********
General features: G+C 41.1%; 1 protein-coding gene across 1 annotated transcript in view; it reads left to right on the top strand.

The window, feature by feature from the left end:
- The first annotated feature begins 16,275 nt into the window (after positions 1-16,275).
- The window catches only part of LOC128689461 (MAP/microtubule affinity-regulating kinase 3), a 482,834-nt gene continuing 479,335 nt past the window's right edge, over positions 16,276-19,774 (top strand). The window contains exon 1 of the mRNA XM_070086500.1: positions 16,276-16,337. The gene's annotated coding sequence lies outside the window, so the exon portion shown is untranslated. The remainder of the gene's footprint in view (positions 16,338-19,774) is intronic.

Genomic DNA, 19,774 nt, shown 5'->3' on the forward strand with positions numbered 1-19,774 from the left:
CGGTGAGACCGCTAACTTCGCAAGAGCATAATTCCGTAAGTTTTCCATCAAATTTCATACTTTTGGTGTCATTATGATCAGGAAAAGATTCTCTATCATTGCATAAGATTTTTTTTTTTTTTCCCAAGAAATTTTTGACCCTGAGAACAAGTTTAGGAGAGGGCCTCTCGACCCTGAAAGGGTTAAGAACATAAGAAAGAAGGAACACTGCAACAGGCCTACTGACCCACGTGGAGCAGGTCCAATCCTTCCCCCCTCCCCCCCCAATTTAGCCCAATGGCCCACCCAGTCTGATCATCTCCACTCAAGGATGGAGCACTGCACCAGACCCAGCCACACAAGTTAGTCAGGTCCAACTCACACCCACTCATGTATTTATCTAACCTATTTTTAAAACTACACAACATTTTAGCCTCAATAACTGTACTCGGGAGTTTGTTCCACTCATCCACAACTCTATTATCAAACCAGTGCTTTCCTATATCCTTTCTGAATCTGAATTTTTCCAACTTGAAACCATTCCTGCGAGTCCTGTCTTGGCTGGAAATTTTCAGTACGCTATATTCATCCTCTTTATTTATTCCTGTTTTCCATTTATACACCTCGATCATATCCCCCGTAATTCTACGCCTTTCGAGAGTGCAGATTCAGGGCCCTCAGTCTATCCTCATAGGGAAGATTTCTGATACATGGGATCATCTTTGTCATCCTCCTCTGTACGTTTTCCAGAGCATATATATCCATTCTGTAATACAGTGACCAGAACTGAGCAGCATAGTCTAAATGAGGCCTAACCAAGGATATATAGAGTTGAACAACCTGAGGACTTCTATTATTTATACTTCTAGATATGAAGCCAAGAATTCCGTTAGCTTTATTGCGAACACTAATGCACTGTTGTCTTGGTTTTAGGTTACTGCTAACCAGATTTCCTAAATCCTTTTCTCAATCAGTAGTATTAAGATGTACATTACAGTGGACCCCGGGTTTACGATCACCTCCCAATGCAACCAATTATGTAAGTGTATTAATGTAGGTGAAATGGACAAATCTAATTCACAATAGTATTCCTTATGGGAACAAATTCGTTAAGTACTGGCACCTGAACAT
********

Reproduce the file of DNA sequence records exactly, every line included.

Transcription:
General features: G+C 41.1%; 1 protein-coding gene across 1 annotated transcript in view; it reads left to right on the top strand.

The window, feature by feature from the left end:
- The first annotated feature begins 16,275 nt into the window (after positions 1-16,275).
- The window catches only part of LOC128689461 (MAP/microtubule affinity-regulating kinase 3), a 482,834-nt gene continuing 479,335 nt past the window's right edge, over positions 16,276-19,774 (top strand). The window contains exon 1 of the mRNA XM_070086500.1: positions 16,276-16,337. The gene's annotated coding sequence lies outside the window, so the exon portion shown is untranslated. The remainder of the gene's footprint in view (positions 16,338-19,774) is intronic.

Genomic DNA, 19,774 nt, shown 5'->3' on the forward strand with positions numbered 1-19,774 from the left:
CGGTGAGACCGCTAACTTCGCAAGAGCATAATTCCGTAAGTTTTCCATCAAATTTCATACTTTTGGTGTCATTATGATCAGGAAAAGATTCTCTATCATTGCATAAGATTTTTTTTTTTTTTCCCAAGAAATTTTTGACCCTGAGAACAAGTTTAGGAGAGGGCCTCTCGACCCTGAAAGGGTTAAGAACATAAGAAAGAAGGAACACTGCAACAGGCCTACTGACCCACGTGGAGCAGGTCCAATCCTTCCCCCCTCCCCCCCCAATTTAGCCCAATGGCCCACCCAGTCTGATCATCTCCACTCAAGGATGGAGCACTGCACCAGACCCAGCCACACAAGTTAGTCAGGTCCAACTCACACCCACTCATGTATTTATCTAACCTATTTTTAAAACTACACAACATTTTAGCCTCAATAACTGTACTCGGGAGTTTGTTCCACTCATCCACAACTCTATTATCAAACCAGTGCTTTCCTATATCCTTTCTGAATCTGAATTTTTCCAACTTGAAACCATTCCTGCGAGTCCTGTCTTGGCTGGAAATTTTCAGTACGCTATATTCATCCTCTTTATTTATTCCTGTTTTCCATTTATACACCTCGATCATATCCCCCGTAATTCTACGCCTTTCGAGAGTGCAGATTCAGGGCCCTCAGTCTATCCTCATAGGGAAGATTTCTGATACATGGGATCATCTTTGTCATCCTCCTCTGTACGTTTTCCAGAGCATATATATCCATTCTGTAATACAGTGACCAGAACTGAGCAGCATAGTCTAAATGAGGCCTAACCAAGGATATATAGAGTTGAACAACCTGAGGACTTCTATTATTTATACTTCTAGATATGAAGCCAAGAATTCCGTTAGCTTTATTGCGAACACTAATGCACTGTTGTCTTGGTTTTAGGTTACTGCTAACCAGATTTCCTAAATCCTTTTCTCAATCAGTAGTATTAAGATGTACATTACAGTGGACCCCGGGTTTACGATCACCTCCCAATGCAACCAATTATGTAAGTGTATTAATGTAGGTGAAATGGACAAATCTAATTCACAATAGTATTCCTTATGGGAACAAATTCGTTAAGTACTGGCACCTGAACAT